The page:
Molecular Medicine Israel

Weaponized antibodies use new tricks to fight cancer

Next generation of Trojan-horse drugs designed to minimize damage to healthy cells

After decades of frustration, efforts to develop antibodies that can ferry drugs into cancer cells — and minimize damage to healthy tissue — are gathering steam. The next generation of these ‘weaponized antibody’ therapies, called antibody–drug conjugates (ADCs), is working its way through clinical trials.

Researchers will gather to discuss this renaissance on 30 November at the Symposium on Molecular Targets and Cancer Therapeutics in Munich, Germany. The improvements come after the first wave of experimental ADCs failed to deliver on its promise.

“Initially there was a lot of excitement, and then slowly many of them did not work,” says Raffit Hassan, a cancer researcher at the US National Cancer Institute in Bethesda, Maryland. Now, he says, there are two new ADCs in phase III clinical trials, and many more in earlier-stage testing.

The concept that underlies these drugs is simple: repurposing an antibody as a vehicle to deliver a toxic drug into a cancer cell. When the antibody in an ADC seeks out and docks onto a tumour cell, the cell takes it up and cleaves the molecular links that bind the drug to the antibody. This frees the drug to kill the cell from within.

But this approach has proved tricky to realize. Sometimes the molecular linkers are too tight, and do not release the drug inside the cell. Sometimes they are too unstable, and release the drug near healthy cells — limiting the dose that can be administered. Even the drugs themselves can be problematic: because most are toxic mainly to rapidly dividing cells, they can leave behind the slowly dividing cells that seed some tumours. And some have had trouble penetrating more than a few cell layers into their target tumours.

Researchers have been chasing ADCs for decades, Hassan says. The US Food and Drug Administration has approved three, but one was subsequently withdrawn from the market amid concerns that it was not effective and posed safety risks. The other two have met a happier fate: sales of Adcetris (brentuximab vedotin), approved in 2011 to treat lymphoma, and Kadcyla (trastuzumab emtansine), approved in 2013 to treat breast cancer, have been encouraging, says Ryan Million, head of the San Francisco office of the life-sciences and health-care consultancy firm Trinity Partners.

The approvals gave investors confidence in the field and sent researchers into a frenzy to improve their designs. More than 40 ADCs are now in clinical testing. Genentech, the biotechnology firm in South San Francisco, California, that developed Kadcyla, is experimenting with alternative drugs and molecular linkers. “Chemistry efforts have gotten more sophisticated in making decisions about which linker will go with each drug,” says Bernard Fine, a group medical director at the firm. The company is now working on nine ADCs.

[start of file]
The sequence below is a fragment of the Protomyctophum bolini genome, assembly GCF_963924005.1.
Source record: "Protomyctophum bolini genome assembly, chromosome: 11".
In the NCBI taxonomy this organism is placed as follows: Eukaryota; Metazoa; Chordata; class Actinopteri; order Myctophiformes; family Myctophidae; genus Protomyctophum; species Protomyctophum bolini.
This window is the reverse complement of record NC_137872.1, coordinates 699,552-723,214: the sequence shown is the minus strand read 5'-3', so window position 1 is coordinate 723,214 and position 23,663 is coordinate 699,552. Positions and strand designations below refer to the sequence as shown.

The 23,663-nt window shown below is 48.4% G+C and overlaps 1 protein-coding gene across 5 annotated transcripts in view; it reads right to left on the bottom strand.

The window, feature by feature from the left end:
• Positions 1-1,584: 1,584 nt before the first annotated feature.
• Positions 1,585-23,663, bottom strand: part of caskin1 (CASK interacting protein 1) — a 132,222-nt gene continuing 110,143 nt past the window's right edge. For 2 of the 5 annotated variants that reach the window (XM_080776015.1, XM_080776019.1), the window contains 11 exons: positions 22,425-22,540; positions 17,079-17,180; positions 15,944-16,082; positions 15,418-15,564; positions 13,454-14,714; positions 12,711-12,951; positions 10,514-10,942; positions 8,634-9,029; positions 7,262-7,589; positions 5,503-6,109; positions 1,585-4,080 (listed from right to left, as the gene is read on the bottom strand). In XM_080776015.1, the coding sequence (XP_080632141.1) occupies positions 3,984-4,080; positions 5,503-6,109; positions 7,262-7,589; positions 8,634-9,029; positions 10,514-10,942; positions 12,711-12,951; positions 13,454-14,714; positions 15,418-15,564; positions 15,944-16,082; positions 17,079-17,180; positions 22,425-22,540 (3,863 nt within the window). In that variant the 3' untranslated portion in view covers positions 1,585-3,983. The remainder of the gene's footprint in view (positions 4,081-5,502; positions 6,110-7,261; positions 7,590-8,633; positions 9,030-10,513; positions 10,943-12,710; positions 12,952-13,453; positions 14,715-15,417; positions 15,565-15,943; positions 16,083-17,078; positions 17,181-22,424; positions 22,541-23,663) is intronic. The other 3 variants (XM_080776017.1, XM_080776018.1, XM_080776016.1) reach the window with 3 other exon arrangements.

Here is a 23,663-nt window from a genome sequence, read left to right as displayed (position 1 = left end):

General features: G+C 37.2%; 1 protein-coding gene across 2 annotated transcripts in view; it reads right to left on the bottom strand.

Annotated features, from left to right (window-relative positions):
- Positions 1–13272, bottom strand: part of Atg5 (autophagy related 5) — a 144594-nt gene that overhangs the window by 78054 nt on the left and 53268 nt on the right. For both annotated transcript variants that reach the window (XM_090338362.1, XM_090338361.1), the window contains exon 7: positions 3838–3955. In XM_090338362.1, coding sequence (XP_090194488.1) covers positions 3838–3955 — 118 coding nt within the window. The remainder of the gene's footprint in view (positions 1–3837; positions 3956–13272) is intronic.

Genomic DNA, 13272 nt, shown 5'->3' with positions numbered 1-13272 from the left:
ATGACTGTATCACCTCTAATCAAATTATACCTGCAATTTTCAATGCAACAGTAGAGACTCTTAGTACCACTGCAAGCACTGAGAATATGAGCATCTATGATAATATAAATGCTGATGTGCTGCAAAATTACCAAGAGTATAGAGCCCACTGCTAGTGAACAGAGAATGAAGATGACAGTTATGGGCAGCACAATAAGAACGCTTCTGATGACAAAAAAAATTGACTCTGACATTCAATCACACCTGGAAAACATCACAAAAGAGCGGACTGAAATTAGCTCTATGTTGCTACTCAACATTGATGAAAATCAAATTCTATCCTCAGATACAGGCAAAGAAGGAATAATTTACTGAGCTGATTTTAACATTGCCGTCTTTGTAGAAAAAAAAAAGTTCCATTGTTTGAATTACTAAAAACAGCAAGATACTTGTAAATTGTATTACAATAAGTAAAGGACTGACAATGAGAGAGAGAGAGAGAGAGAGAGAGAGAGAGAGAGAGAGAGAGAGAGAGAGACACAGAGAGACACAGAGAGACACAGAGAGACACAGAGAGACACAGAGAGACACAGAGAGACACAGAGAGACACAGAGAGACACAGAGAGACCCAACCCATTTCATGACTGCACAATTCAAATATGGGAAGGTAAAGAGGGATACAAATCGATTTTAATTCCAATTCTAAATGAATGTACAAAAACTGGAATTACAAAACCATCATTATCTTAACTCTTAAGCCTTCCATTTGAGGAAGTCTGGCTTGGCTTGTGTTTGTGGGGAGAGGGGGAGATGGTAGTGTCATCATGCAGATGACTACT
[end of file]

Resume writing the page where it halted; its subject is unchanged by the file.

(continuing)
Researchers are also mining a wealth of data from cancer-sequencing projects in search of new targets for antibodies to latch onto, says Stéphane Depil, medical director of the cancer immunotherapy programme at the Centre Léon Bérard in Lyon, France. Identifying those that are unique, or nearly so, to cancer cells has been a major challenge, he says. But growing interest in harnessing the immune system has led researchers to catalogue unique proteins expressed on the surface of malignant cells.

Some companies are trying to hit familiar targets with entirely new designs. Mersana Therapeutics, a biotechnology firm in Cambridge, Massachusetts, has attached both an antibody and a drug to a biodegradable polymer, rather than linking them to each other. This allows the company to attach 15 molecules of the drug to each polymer, rather than the usual three or four, says chief scientific officer Timothy Lowinger. Mersana is testing its approach in early clinical trials of a drug conjugate that targets HER2, a protein expressed at high levels in some breast-cancer tumours. Kadcyla targets HER2, too, but Lowinger says that Mersana’s version can bring in more drug per target, so it could be useful against cancers that express only low levels of HER2.

And at Tarveda Therapeutics, a biotechnology company in Watertown, Massachusetts, researchers have dispensed with the antibody altogether. Instead they are using a short strand of amino acids, the building blocks of proteins, to target cancer cells. The result is a drug that is about 15 times smaller and likely to penetrate deeper into the tumour, says Richard Wooster, Tarveda’s president of research and development.

Even with all this activity, the technology has not reached its peak, says Million. “There’s still lots to innovate,” he says. “But when it works, I think it will work powerfully.”

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